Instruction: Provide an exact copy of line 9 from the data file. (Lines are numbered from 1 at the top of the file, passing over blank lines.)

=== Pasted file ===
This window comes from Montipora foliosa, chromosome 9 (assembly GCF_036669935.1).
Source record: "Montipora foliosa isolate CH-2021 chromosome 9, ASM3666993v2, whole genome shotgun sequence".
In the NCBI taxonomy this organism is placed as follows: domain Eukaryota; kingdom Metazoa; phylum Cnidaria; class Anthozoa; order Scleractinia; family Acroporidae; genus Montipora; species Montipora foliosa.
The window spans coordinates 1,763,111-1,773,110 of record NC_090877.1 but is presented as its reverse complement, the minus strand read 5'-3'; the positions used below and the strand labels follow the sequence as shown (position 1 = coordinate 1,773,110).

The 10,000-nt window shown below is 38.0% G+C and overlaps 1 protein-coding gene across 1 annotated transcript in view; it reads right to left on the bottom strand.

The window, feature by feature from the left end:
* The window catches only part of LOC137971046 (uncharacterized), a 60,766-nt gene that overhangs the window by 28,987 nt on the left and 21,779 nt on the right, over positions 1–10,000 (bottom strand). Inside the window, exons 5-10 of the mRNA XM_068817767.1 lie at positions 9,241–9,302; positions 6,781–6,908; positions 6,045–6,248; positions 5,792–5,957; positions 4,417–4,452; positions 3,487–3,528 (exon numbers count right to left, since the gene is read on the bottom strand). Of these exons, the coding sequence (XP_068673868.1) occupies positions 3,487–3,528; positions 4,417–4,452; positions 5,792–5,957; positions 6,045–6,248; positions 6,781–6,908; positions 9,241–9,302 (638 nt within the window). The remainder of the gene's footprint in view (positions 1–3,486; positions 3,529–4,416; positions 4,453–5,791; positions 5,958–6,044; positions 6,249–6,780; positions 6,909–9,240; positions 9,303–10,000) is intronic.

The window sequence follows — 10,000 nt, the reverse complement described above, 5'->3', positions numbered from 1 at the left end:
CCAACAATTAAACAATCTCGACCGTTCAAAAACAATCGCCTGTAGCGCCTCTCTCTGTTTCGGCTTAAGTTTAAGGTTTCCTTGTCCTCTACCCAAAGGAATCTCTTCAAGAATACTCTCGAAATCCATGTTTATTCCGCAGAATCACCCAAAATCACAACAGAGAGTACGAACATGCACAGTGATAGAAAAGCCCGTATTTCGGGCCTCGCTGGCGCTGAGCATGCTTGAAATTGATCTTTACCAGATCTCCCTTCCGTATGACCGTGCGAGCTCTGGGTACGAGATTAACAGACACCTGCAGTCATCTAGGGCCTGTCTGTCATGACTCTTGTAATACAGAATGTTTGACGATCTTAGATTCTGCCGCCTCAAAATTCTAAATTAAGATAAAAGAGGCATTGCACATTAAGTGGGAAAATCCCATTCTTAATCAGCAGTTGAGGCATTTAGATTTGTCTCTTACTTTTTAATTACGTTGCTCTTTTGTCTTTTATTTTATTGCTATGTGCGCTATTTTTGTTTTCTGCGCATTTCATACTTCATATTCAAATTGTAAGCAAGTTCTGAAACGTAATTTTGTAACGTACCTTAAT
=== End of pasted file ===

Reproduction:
CCAACAATTAAACAATCTCGACCGTTCAAAAACAATCGCCTGTAGCGCCTCTCTCTGTTTCGGCTTAAGTTTAAGGTTTCCTTGTCCTCTACCCAAAGGAATCTCTTCAAGAATACTCTCGAAATCCATGTTTATTCCGCAGAATCACCCAAAATCACAACAGAGAGTACGAACATGCACAGTGATAGAAAAGCCCGTATTTCGGGCCTCGCTGGCGCTGAGCATGCTTGAAATTGATCTTTACCAGATCTCCCTTCCGTATGACCGTGCGAGCTCTGGGTACGAGATTAACAGACACCTGCAGTCATCTAGGGCCTGTCTGTCATGACTCTTGTAATACAGAATGTTTGACGATCTTAGATTCTGCCGCCTCAAAATTCTAAATTAAGATAAAAGAGGCATTGCACATTAAGTGGGAAAATCCCATTCTTAATCAGCAGTTGAGGCATTTAGATTTGTCTCTTACTTTTTAATTACGTTGCTCTTTTGTCTTTTATTTTATTGCTATGTGCGCTATTTTTGTTTTCTGCGCATTTCATACTTCATATTCAAATTGTAAGCAAGTTCTGAAACGTAATTTTGTAACGTACCTTAAT